SCO members come together for counter-terrorism exercises . . .
Russia conducted its annual strategic exercise, Central 2019, between September 16-21. While last year Russia included China and Mongolia in these exercises, for the first time this year the exercise was expanded to include India, Pakistan, and four Central Asian republics, all members of the Shanghai Cooperation Organization (SCO). Central 2019, mounted to enhance operational and tactical collaboration on counter-terrorism, started in Kyrgyzstan, while field training exercises were carried out in several training sites in South Russia, Siberia, the Urals, and in the Caspian Sea. The exercise involved 128,000 troops, 600 aircraft, and 15 warships, including 1,600 Chinese troops, 300 weapon systems, and 30 aircraft. Interestingly, the Indian military is collaborating with Chinese and Pakistani military for the first time in Central Asia.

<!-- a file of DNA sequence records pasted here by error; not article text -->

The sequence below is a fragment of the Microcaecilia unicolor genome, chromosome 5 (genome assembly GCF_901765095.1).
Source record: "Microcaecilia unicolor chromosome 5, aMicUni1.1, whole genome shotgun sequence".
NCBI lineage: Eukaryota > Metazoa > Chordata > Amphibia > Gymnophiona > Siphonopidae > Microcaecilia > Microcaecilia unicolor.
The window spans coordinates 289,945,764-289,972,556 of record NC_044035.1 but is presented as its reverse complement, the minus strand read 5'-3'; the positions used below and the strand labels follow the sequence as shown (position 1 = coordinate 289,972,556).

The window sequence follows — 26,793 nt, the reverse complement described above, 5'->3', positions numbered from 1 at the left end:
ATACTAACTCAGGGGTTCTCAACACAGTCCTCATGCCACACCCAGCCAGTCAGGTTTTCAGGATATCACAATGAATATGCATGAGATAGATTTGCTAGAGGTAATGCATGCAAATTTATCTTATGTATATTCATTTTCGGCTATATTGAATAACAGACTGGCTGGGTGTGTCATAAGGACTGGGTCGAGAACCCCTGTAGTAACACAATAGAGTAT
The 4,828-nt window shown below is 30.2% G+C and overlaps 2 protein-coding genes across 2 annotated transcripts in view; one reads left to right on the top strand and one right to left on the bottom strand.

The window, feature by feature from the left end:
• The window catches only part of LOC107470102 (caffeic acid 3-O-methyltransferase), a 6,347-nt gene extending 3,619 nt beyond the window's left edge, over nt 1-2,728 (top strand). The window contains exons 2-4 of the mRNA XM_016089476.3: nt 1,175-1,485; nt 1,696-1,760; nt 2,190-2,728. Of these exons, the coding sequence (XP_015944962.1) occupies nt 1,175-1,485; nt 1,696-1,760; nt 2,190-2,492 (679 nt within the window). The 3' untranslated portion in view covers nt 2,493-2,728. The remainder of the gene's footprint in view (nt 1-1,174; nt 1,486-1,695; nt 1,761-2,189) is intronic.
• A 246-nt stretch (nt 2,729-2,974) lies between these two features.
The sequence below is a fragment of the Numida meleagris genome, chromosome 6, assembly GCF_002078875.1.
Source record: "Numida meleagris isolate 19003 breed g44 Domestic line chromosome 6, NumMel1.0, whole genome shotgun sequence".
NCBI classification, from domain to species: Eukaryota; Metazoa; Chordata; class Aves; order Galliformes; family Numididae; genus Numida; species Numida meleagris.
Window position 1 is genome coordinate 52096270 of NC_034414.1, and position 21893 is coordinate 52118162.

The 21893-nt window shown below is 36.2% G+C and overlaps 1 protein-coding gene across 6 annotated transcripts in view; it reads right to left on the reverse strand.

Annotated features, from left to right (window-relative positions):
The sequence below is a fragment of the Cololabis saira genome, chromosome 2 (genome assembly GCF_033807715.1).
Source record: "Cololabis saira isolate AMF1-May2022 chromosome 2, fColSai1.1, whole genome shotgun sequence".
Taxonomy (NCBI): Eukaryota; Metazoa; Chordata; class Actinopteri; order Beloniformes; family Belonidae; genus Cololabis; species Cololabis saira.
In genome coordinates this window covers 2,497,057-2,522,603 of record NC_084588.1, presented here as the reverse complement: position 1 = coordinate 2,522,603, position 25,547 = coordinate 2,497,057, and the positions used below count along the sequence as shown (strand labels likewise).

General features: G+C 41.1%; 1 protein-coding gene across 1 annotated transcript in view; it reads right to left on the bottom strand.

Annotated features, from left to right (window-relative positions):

Increasing Sino-Russian collaboration . . .
Since last year, Russia has conducted large-scale military exercise with China’s People’s Liberation Army, which has provided more opportunities for the Chinese to test new weapon systems and enhance operational and tactical collaboration. In 2018, the Chinese military, along with Mongolia, participated in the Russian Eastern District exercise, and also deployed its maritime assets jointly with the Russian navy into the Sea of Japan. This year’s exercise focused on Central Asia, where Russia, China, India and Pakistan, all members of the SCO, have shared interests in increasing their military co-operation to combat terrorism.
Signalling the West . . .
Sino-Russian military exercises are focused on testing new weapon systems, increasing the interoperability of planning, and conducting joint land and maritime operations. These exercises are becoming increasingly regular. Given Chinese concerns about a renewed U.S. military strategy and engagement in the Indo-Pacific region and instability in Central Asia, China seems to be pivoting towards greater defence collaboration with Russia. Similarly, Moscow is signalling to the U.S. and NATO members – including Canada – that it still possesses capabilities to conduct simultaneous military operations in several theatres: with SCO members in Central Asia, Belorussia in Eastern Europe, and in the Arctic. At the same time, India and Pakistan, their ongoing conflict over Kashmir notwithstanding, are collaborating with SCO members, which underscores their shared agenda on counter-terrorism.